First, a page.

Surgeons in Auckland, New Zealand are expressing disgust with a recent implemented policy that occurred in February. This policy mandates them to consider “historical disparities in healthcare access” for Māori and Pacific Island communities. These considerations will now play a role in a newly devised prioritization system for surgical procedures, leading to the surgeons' disgust.
As per leaked documents obtained by the NZ Herald, Te Whatu Ora – Health New Zealand has introduced a new initiative that utilizes an algorithm called the "Equity Adjustor Score." This algorithm takes into account factors such as clinical urgency, waitlist duration, geographic location, ethnicity, and level of deprivation to determine priority for individuals.
Patients belonging to Māori and Pasifika backgrounds are assigned higher rankings, whereas European New Zealanders and individuals from other ethnicities are given lower rankings.
Several surgeons spoke with the Herald, one of whom said he was “disgusted” by the new system.
“It’s ethically challenging to treat anyone based on race, it’s their medical condition that must establish the urgency of the treatment,” said the surgeon, adding “There’s no place for elitism in medicine and the medical fraternity in this country is disturbed by these developments.”
The NZ Herald reports:
A document on the equity adjustor which was leaked to Newstalk ZB shows two Māori patients, both aged 62 and who have been waiting more than a year, ranked above others on the list. A 36-year-old Middle Eastern patient who has been waiting almost two years has a much lower priority ranking.
An email by Te Whatu Ora business support manager Daniel Hayes in April said: “Hi team, Heads up. This is going to be the new criteria for outsourcing your patients going forward. Just putting this on your radar now so that you can begin to line up patients accordingly. Over 200 days for Māori and Pacific patients. Over 250 days for all other patients.”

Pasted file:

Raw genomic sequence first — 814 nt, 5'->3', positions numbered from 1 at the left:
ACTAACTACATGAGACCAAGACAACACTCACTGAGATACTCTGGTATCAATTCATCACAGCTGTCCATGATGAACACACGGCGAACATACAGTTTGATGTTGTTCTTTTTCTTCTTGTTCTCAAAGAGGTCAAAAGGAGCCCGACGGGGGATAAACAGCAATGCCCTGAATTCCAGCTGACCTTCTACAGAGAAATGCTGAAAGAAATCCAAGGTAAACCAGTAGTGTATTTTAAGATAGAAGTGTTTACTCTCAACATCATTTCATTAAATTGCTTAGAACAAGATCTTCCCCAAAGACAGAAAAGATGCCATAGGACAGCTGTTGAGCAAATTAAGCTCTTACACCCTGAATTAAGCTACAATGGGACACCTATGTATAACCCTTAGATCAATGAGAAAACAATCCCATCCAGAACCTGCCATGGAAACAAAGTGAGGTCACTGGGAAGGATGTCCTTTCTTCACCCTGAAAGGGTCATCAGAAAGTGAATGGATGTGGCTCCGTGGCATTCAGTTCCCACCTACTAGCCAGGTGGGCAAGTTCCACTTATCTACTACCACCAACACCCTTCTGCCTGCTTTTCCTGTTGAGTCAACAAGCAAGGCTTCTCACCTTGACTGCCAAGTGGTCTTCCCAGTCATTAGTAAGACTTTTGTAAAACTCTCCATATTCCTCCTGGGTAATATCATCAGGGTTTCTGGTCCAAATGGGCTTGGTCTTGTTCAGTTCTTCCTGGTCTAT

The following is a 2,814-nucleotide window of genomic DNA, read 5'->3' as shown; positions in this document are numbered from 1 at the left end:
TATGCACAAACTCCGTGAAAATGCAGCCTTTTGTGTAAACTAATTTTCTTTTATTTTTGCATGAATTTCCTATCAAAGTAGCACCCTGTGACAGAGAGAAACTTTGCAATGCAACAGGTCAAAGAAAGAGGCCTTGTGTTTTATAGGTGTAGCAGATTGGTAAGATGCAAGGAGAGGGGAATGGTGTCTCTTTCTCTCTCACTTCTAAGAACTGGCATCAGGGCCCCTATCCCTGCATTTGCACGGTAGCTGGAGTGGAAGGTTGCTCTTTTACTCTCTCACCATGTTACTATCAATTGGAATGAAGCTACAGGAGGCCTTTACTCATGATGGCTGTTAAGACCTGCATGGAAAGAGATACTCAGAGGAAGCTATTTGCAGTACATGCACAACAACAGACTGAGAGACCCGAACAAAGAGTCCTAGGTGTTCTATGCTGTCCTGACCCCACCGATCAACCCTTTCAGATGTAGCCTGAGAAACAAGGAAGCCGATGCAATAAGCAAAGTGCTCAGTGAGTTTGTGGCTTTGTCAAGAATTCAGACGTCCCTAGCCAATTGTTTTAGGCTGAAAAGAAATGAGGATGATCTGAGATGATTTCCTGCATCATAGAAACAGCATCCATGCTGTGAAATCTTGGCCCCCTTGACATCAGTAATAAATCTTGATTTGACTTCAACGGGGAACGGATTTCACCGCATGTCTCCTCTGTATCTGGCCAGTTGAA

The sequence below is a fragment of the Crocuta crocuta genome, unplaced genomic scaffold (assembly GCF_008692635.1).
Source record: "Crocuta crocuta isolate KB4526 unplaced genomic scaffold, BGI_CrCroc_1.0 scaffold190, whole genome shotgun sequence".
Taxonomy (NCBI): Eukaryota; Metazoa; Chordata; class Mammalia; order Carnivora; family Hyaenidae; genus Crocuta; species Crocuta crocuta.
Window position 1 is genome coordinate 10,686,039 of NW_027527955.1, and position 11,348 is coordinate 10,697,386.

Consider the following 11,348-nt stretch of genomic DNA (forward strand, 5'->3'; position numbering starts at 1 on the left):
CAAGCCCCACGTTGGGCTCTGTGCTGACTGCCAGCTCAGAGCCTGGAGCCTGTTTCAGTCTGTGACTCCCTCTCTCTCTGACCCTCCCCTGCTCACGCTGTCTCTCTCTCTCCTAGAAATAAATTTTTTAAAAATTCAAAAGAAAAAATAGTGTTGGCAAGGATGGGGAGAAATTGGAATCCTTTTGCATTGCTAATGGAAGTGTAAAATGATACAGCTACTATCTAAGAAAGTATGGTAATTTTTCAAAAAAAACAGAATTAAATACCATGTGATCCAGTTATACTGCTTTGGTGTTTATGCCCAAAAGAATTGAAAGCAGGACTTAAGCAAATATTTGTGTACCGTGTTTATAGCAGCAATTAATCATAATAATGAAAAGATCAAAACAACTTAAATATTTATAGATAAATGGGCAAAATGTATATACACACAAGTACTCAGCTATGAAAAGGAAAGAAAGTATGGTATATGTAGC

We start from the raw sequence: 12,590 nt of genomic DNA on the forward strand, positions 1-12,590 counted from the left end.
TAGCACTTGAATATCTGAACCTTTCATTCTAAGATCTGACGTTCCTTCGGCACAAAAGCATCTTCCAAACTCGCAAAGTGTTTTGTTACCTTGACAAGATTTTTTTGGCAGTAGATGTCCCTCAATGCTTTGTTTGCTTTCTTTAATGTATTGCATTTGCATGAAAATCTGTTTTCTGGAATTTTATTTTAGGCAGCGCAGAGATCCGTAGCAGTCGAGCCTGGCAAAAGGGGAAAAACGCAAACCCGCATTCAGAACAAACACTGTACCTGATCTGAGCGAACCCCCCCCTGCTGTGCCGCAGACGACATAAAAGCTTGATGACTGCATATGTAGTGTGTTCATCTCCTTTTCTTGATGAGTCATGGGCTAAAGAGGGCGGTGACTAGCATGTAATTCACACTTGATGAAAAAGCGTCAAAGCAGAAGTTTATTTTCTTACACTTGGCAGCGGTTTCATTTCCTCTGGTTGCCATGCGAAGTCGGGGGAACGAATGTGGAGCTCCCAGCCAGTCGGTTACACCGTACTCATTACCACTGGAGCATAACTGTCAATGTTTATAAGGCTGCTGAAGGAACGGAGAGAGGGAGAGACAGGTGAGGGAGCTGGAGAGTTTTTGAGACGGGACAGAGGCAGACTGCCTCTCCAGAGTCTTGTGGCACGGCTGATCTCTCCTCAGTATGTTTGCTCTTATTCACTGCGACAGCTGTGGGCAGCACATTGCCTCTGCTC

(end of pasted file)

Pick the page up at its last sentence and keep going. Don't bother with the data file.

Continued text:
Health Minister Ayesha Verrall justified the decision by referring to a Government-commissioned review of the health system conducted in 2018. The review, conducted independently, highlighted the system's tendency to generate unequal outcomes, especially for vulnerable populations.
“The reformed health system seeks to address inequities for Māori and Pacific people who historically have a lower life expectancy and poor health outcomes,” she said.
Sir Collin Tukuitonga, a renowned authority on Pasifika health, echoed the remarks of Verrall, emphasizing that Māori and Pasifika patients might be prioritized to receive medical attention ahead of others as a result of historical disparities.
"Māori and Pacific people tend to linger on the referral list… and inevitably, I think people will say that there’s also an institutional bias, possibly a racism that doesn’t put them where they need to be in order to get the surgery," he said, adding "The referral pathways are not that straightforward."